Flosum PSA: The newly announced “Zero Trust” Executive order requires agencies to adopt Endpoint Detection and Response (EDR), Multi Factor Authentication (MFA) and encryption to improve ability to detect and respond to cyber threats in real time. Cybersecurity threats are not just a concern for federal agencies but also for private sectors, and the adoptions of robust security approaches like Zero Trust will play a key role. Read more about it below and remember Flosum has been ahead of this for a long time and will continue to educate the market on best practices.
Cybersecurity threats have become increasingly prevalent in the last few years — making it crucial for government agencies to take proactive measures in order to protect sensitive data and networks. To that end, "Zero Trust Executive Order”: Improving the Nation’s Cybersecurity” includes a set of guidelines for implementing a Zero Trust security architecture across federal agencies.
The term itself ‘Zero Trust’ represents a security approach that requires users and systems to authenticate themselves before accessing any network or resources, regardless of their location or device. In a Zero Trust Environment, no user or device is inherently trusted, and all requests must be authenticated and authorized.
How does the Zero Trust Executive Order help?
The executive order mandates that all federal agencies implement Zero Trust principles and architectures within 180 days. This will help protect government networks, data, and systems against malicious actors who aim to steal sensitive information, launch cyber attacks or cause disruptions. The order also requires agencies to improve their ability to detect and respond to cyber threats in real time. Agencies are mandated to adopt Endpoint Detection and Response (EDR), which can detect anomalies and stop malicious activities in endpoints. They are also required to deploy Multi Factor Authentication (MFA) and encryption, especially for privilege access.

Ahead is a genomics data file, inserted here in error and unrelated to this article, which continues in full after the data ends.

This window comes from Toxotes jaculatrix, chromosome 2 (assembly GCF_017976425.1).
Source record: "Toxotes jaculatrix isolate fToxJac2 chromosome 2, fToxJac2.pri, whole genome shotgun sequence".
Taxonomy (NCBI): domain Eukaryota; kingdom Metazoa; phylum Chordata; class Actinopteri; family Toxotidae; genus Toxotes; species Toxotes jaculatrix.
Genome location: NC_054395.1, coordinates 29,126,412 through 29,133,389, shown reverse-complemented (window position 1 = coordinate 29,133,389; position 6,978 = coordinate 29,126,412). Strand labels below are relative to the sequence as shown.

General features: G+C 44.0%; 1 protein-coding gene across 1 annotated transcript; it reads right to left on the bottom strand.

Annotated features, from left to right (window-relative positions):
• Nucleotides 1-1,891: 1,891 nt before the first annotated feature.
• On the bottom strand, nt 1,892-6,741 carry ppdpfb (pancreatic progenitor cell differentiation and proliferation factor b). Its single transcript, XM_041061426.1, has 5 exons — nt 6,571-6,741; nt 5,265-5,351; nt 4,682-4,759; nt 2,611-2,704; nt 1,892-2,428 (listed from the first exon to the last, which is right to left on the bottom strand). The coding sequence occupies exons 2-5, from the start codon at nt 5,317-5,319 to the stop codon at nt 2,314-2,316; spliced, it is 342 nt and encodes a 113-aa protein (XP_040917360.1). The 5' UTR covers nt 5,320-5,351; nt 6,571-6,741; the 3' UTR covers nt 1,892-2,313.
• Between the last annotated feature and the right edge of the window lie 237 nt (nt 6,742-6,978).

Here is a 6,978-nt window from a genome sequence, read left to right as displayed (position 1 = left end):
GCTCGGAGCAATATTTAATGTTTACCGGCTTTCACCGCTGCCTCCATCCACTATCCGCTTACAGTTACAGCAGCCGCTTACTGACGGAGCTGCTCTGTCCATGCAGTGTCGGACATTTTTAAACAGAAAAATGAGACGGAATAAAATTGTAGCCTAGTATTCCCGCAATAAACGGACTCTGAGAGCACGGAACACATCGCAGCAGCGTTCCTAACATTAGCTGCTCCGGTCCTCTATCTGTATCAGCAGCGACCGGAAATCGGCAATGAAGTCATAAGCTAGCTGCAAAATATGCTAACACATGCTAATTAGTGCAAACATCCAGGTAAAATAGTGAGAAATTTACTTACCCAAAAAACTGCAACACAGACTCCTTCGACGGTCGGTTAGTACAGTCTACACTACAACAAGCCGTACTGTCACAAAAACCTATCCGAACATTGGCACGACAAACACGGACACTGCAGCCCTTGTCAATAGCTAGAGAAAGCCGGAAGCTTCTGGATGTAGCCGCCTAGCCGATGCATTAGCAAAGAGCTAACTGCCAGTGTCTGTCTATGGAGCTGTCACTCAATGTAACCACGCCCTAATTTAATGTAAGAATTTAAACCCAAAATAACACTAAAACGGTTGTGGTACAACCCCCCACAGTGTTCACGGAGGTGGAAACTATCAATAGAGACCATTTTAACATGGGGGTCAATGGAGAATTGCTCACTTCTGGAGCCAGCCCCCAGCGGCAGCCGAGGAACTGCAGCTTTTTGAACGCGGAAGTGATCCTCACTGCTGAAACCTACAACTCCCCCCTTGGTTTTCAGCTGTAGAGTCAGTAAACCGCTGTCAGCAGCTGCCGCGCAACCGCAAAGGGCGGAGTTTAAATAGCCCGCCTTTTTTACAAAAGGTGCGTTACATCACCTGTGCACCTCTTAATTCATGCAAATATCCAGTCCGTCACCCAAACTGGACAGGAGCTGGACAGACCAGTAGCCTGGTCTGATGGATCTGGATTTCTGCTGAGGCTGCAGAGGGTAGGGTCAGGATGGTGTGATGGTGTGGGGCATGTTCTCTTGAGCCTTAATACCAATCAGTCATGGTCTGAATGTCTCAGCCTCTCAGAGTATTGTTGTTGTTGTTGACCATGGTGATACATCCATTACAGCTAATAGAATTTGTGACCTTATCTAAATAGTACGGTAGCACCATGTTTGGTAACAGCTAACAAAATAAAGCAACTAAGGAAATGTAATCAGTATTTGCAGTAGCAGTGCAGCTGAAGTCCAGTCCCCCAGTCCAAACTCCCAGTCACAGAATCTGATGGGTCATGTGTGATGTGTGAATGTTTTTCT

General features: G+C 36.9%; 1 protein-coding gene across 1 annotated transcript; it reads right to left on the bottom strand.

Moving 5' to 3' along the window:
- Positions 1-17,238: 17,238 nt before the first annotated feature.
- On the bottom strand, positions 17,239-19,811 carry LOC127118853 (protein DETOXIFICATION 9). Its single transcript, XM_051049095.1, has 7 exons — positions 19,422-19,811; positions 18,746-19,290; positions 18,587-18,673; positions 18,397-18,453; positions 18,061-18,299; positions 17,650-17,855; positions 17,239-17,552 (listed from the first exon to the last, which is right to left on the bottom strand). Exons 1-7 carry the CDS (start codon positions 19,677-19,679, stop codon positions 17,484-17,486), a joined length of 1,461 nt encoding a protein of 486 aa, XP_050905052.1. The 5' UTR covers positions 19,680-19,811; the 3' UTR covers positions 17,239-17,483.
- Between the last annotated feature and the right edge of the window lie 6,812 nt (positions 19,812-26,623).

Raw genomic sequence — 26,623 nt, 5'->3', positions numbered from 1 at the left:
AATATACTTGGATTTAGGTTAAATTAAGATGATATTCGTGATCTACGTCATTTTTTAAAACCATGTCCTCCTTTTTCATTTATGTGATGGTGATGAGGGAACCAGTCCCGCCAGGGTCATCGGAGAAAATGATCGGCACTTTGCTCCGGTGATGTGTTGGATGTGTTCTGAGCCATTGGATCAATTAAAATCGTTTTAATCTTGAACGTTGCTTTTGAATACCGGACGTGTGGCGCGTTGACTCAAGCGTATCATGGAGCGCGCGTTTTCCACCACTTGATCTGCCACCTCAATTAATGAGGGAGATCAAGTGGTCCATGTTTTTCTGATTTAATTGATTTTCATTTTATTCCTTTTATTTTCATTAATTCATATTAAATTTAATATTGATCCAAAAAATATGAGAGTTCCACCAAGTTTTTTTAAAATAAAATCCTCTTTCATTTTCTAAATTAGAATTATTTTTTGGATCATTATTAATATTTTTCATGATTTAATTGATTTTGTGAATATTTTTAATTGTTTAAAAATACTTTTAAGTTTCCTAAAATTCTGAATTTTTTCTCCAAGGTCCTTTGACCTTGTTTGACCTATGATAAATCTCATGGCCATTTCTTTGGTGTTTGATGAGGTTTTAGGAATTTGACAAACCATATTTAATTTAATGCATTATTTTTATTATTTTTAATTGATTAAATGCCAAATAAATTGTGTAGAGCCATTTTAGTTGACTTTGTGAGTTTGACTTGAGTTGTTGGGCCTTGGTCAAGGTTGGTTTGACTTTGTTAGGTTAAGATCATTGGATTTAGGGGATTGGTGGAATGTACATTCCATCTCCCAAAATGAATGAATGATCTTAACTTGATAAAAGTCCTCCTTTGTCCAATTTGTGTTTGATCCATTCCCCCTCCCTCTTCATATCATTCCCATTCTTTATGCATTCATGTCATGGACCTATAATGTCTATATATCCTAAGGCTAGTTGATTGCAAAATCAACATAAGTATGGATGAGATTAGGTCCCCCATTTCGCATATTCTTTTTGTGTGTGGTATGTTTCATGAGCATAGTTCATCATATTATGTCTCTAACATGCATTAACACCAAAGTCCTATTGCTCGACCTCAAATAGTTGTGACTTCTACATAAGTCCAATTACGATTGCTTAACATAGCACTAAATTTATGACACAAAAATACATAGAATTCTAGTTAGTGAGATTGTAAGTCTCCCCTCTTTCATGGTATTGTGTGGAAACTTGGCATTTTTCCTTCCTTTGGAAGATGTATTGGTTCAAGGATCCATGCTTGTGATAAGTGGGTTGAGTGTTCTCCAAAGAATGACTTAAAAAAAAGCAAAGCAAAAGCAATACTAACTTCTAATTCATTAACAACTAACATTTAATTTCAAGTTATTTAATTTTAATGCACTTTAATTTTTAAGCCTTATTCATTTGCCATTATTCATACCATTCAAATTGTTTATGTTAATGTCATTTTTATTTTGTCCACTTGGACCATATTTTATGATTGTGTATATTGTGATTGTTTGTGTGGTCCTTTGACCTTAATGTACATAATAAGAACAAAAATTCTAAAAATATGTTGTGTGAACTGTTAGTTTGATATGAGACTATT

Cybersecurity plays a critical role in national security, and the Zero Trust Executive Order administration has recognized the need for a comprehensive approach to protect against cyber threats. Zero Trust provides defense - in depth capabilities, along with improved monitoring and management. This holistic approach can reduce the cost of detection and response; to better improve the overall cybersecurity posture of federal agencies.
What are the implications?
The Zero Trust Executive Order has far-reaching implications for US government agencies and their stakeholders. Security teams will have to review, update and implement new policies, procedures, and technologies to align a Zero Trust framework. Vendors that provide cybersecurity solutions for federal agencies will also need to comply with Zero Trust principles to continue doing business with the government. The executive order also highlights the cybersecurity threats are not just concern for federal agencies but also for private sectors.
With this, the principles of Zero trust can also be applied to private companies, especially those that handle sensitive data, to improve their security postures. The Zero Trust Executive Order demonstrates the attention and priority the administration has given to improving the nation’s cybersecurity. As digital work continues to grow, cybersecurity will remain a top priority, and the adoption of robust security approaches like Zero trust will play a significant role.
Can Flosum help me achieve this?
Flosum is proud to be the only native DevOps solution on Appexchange, certified by Salesforce with a native badge. Our architecture helps you implement a zero trust strategy as we never have access to your data. This means you do not have to sign data processing agreements with Flosum, as Salesforce provides all the underlying data center services. Learn more about Flosum’s Trust Center framework here.